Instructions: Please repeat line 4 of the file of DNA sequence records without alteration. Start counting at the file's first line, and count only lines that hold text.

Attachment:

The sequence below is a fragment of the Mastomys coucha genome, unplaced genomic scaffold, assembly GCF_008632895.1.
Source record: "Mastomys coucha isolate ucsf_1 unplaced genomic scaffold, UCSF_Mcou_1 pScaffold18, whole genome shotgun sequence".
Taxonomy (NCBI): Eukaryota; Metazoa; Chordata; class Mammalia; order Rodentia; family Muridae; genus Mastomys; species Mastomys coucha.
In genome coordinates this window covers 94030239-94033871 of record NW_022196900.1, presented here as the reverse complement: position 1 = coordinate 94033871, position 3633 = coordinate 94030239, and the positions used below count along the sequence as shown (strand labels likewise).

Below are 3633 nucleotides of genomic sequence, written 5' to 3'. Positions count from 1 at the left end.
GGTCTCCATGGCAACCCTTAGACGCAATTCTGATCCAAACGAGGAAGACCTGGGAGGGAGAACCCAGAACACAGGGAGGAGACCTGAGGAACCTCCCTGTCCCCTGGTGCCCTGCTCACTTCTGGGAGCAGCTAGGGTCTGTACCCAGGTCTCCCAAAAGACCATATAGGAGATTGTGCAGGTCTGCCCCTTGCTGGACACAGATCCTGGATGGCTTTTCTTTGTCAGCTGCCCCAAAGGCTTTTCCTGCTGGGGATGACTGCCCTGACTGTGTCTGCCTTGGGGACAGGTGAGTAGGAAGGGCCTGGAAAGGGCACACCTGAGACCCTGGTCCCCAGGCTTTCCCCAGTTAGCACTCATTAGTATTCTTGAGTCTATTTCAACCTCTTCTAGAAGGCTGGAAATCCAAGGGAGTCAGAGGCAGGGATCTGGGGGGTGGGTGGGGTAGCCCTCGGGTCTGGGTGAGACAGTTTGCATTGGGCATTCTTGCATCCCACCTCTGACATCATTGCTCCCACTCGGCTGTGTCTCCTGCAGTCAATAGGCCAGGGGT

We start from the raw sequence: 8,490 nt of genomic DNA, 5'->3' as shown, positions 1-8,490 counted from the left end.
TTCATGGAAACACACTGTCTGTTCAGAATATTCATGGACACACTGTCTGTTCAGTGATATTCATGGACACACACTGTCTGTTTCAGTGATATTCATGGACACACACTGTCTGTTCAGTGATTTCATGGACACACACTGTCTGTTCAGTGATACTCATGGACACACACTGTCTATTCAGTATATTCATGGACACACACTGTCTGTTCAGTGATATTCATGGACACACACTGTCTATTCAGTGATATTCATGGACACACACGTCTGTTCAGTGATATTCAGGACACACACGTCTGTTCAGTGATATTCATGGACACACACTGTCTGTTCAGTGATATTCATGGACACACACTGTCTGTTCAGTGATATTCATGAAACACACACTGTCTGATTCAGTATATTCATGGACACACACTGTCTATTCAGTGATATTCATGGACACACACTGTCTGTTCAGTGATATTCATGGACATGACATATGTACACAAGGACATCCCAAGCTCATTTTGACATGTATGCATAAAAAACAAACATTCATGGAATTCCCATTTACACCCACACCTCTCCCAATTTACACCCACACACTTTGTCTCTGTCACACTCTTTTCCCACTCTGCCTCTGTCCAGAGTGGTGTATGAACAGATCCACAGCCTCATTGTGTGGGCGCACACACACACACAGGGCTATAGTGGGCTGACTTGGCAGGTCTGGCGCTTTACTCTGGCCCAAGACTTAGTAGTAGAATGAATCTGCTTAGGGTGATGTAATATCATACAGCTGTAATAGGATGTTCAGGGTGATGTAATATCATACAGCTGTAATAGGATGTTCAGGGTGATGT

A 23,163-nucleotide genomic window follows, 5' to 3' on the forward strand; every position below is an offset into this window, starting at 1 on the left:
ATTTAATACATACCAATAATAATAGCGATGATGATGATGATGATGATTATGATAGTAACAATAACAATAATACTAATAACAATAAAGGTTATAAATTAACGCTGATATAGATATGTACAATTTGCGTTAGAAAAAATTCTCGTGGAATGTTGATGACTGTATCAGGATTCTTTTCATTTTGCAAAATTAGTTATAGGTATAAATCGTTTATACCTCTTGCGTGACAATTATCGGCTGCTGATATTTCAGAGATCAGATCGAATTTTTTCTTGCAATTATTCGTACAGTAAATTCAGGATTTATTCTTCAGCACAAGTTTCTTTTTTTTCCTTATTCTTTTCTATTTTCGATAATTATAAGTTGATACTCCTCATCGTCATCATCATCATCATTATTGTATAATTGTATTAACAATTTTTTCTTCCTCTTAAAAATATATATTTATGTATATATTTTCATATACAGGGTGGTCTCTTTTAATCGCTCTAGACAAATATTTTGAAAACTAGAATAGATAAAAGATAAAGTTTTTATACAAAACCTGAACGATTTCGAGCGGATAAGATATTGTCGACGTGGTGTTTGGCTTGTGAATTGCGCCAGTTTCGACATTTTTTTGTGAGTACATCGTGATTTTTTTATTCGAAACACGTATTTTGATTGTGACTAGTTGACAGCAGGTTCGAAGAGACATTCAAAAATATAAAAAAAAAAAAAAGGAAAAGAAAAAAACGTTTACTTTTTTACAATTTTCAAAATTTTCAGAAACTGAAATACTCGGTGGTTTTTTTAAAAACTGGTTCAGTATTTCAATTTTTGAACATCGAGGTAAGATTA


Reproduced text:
In genome coordinates this window covers 94030239-94033871 of record NW_022196900.1, presented here as the reverse complement: position 1 = coordinate 94033871, position 3633 = coordinate 94030239, and the positions used below count along the sequence as shown (strand labels likewise).